Progressive Christian Social Action
Friends, I wrote this post and recorded it for Youtube as we were getting ready for a peaceful march on October 4th for racial equity, inclusion, and peace. Although the march is over, I wrote this to share why I believe nonviolent direct action is important in social change.
People sometimes argue that we should not go out into the streets for demonstrations at this time of division because it is dangerous. This may be true. Some say such actions further the divisions among us. They certainly may highlight the divisions. Some people argue that we should do more studying of the issues or reach out to talk with people who think differently than we do or focus on doing the inner work of changing our own hearts. Certainly, all these things need to be done.
But at this time of upheaval, our challenge is not just to change people’s hearts. Changing people’s hearts is a central part of the theory and practice of nonviolence—especially changing our own hearts. We know that hurt people tend to hurt people unless they have found healing. But it’s also crucial to change public policy, and that takes more than voting every four years. Changing hearts and changing public policy goes together.
Martin Luther King, Jr. stated the role of nonviolent direct action:
“You may well ask, `Why direct action? Why sit-ins, marches, etc.? Isn’t negotiation a better path?’ You are exactly right in your call for negotiation. Indeed, this is the purpose of direct action. Nonviolent direct action seeks to create such a crisis and establish such creative tension that a community that has constantly refused to negotiate is forced to confront the issue. It seeks so to dramatize the issue that it can no longer be ignored.”
Mohandas Gandhi led the nonviolent struggle against the British occupation of India. The whole time he insisted that the British would leave India not as enemies but as friends. And they did. As Martin Luther King, Jr. said, “Love is the refusal to defeat any individual. When you rise to the level of love, of its great beauty and power, you seek only to defeat evil systems. Individuals who happen to be caught up in that system, you love, but you seek to defeat the system.” In nonviolent direct action, changing hearts and changing public opinion go together.
In recent months, white nationalists calling themselves patriots have been violently disrupting peaceful demonstrations for racial justice in smaller rural communities like Rocklin, Placerville, Auburn, and here in Nevada City. We all hope that they won’t try to disrupt our upcoming march, where we plan to come together to demonstrate strong community support for racial equity and inclusion and peace. I do hope that Proud Boys and others like them really are “standing back and standing by” for now, including here in Nevada County as we prepare for this march. But they haven’t been told to stand down, and we have to be prepared with all the nonviolent tools at our disposal, especially as this critical election draws near.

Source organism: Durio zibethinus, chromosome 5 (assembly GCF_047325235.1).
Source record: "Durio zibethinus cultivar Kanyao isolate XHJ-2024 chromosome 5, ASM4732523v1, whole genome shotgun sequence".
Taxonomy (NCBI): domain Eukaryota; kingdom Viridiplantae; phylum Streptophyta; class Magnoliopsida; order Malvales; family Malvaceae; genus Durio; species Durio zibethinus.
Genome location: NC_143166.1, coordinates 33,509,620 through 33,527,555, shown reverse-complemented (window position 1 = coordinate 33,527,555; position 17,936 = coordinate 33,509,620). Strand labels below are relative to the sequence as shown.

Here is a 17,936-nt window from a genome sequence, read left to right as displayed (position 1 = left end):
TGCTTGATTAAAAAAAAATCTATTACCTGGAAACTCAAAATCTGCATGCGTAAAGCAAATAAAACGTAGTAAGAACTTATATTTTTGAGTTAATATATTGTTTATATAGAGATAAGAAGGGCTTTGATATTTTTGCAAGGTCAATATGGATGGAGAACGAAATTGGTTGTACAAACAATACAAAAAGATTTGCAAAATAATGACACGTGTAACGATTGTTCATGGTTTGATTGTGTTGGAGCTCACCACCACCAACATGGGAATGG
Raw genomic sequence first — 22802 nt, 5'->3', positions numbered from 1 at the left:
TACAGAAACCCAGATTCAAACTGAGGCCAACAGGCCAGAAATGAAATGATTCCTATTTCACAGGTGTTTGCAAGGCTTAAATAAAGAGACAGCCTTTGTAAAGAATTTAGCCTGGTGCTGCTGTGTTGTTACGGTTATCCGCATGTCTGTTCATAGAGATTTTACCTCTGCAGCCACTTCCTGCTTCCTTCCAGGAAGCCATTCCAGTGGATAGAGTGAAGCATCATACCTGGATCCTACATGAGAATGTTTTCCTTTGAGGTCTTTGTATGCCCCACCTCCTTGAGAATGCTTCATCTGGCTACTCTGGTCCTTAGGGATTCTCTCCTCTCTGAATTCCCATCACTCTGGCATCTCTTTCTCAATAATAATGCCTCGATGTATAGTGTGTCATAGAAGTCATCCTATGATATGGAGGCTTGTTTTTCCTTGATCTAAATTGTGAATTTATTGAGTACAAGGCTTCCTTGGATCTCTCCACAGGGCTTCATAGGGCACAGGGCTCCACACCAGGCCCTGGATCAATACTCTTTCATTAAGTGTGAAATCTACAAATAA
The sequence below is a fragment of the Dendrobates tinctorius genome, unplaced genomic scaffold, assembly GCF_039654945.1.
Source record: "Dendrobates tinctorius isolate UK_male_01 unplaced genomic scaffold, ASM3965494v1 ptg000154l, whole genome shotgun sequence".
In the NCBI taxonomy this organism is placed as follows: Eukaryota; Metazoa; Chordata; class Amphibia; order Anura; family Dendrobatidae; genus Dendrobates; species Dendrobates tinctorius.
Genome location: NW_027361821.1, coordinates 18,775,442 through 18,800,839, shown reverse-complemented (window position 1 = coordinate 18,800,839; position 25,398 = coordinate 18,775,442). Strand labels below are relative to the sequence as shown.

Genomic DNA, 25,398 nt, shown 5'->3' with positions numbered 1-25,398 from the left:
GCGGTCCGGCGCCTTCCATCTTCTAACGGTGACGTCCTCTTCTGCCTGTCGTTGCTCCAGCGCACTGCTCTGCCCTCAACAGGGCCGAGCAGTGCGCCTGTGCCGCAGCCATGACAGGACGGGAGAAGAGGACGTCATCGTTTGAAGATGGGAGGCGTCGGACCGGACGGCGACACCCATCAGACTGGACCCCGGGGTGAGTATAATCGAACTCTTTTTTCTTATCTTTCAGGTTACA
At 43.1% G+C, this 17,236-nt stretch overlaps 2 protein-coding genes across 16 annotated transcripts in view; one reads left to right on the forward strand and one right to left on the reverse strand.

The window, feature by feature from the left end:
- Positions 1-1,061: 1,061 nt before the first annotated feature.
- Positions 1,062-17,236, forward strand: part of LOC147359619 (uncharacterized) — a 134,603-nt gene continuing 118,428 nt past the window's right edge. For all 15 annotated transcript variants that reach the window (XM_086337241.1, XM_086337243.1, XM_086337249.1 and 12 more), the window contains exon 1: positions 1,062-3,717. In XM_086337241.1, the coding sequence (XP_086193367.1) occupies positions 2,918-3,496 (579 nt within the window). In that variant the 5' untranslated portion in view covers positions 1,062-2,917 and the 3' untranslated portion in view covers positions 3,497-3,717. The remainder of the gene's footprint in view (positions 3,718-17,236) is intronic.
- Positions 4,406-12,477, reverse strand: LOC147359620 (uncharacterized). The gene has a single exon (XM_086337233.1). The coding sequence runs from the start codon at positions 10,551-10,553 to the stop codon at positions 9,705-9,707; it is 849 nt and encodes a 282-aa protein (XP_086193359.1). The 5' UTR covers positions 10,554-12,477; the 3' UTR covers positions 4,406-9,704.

Why take nonviolent direct action? Why go out into the streets? Because we don’t yet know how far down our society and world might go toward fascism or social and ecological collapse if we don’t face these challenges together. Right now, the time calls us to stand with our BIPOC brothers and sisters, mothers, fathers, grandparents, and children. Otherwise what Martin Niemoller said during the Nazi era could come true:
First they came for the socialists, and I did not speak out—because I was not a socialist.
Then they came for the trade unionists, and I did not speak out— because I was not a trade unionist.
Then they came for the Jews, and I did not speak out—because I was not a Jew.
Then they came for me—and there was no one left to speak for me.
Regardless of what path we take, there are no guarantees, whether we take to the streets or stay home. But it seems to me that in the long run we are safer if we take action together nonviolently in a coordinated way. I invite you to form supportive groups of people you trust, study nonviolence theory and practice, and form equitable and inclusive relationships with people engaged in today’s multi-faceted struggle.
Join us in envisioning and demonstrating for and creating the world as we know it can be, a world built upon values and policies that support the common good and will sustain us into the future, such as truth and reconciliation, voting rights and participatory democracy, racial, social and economic equity, health care for all, public health and environmental policies supported by science, and community well-being.
I hope to see you in the streets.
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